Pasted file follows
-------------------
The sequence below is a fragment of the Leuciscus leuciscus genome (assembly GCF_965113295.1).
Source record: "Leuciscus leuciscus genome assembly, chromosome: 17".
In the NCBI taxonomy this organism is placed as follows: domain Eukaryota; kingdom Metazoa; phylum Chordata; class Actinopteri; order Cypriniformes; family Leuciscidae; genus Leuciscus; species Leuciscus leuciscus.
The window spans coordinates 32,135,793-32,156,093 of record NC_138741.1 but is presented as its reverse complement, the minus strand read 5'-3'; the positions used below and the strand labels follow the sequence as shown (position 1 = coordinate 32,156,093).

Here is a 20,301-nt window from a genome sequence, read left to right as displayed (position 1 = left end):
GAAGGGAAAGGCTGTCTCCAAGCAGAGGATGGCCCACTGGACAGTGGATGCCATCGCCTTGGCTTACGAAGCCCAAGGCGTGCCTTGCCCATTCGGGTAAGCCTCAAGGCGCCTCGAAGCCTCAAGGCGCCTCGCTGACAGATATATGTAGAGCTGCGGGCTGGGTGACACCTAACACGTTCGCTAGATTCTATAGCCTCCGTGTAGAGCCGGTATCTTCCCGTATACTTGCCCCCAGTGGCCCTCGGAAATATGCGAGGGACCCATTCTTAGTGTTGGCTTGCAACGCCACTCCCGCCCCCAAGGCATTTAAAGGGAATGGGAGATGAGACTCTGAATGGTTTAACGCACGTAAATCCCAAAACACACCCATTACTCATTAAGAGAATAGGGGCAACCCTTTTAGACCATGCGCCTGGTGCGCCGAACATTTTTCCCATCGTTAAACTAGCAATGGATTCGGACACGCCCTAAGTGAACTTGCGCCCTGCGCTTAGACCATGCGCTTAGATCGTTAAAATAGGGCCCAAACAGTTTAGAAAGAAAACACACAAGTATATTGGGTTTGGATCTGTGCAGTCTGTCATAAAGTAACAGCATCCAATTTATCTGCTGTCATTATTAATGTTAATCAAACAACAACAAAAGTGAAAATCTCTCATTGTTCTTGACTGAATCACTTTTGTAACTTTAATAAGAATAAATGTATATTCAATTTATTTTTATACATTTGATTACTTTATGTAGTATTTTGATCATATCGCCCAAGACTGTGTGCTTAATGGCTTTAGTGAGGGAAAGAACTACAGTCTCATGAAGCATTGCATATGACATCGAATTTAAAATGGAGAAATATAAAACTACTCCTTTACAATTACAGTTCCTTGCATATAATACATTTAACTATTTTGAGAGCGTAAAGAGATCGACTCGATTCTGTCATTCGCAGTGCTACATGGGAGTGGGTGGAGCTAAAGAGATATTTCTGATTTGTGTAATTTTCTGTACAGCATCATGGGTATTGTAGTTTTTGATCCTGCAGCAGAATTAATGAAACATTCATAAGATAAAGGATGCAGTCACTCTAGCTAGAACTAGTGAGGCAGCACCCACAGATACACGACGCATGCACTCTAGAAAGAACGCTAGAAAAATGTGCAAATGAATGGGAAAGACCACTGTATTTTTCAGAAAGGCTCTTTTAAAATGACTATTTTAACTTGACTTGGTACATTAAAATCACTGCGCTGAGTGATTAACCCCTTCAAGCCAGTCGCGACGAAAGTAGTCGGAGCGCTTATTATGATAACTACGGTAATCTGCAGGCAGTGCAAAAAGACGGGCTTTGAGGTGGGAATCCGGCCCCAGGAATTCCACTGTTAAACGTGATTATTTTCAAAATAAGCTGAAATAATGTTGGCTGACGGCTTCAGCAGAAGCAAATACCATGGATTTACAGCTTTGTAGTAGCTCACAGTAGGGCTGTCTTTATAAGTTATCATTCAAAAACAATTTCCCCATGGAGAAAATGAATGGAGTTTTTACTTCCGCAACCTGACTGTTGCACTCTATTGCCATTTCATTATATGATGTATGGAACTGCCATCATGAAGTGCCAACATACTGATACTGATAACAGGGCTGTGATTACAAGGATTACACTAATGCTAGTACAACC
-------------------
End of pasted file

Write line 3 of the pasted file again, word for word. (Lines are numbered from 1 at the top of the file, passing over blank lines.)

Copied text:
In the NCBI taxonomy this organism is placed as follows: domain Eukaryota; kingdom Metazoa; phylum Chordata; class Actinopteri; order Cypriniformes; family Leuciscidae; genus Leuciscus; species Leuciscus leuciscus.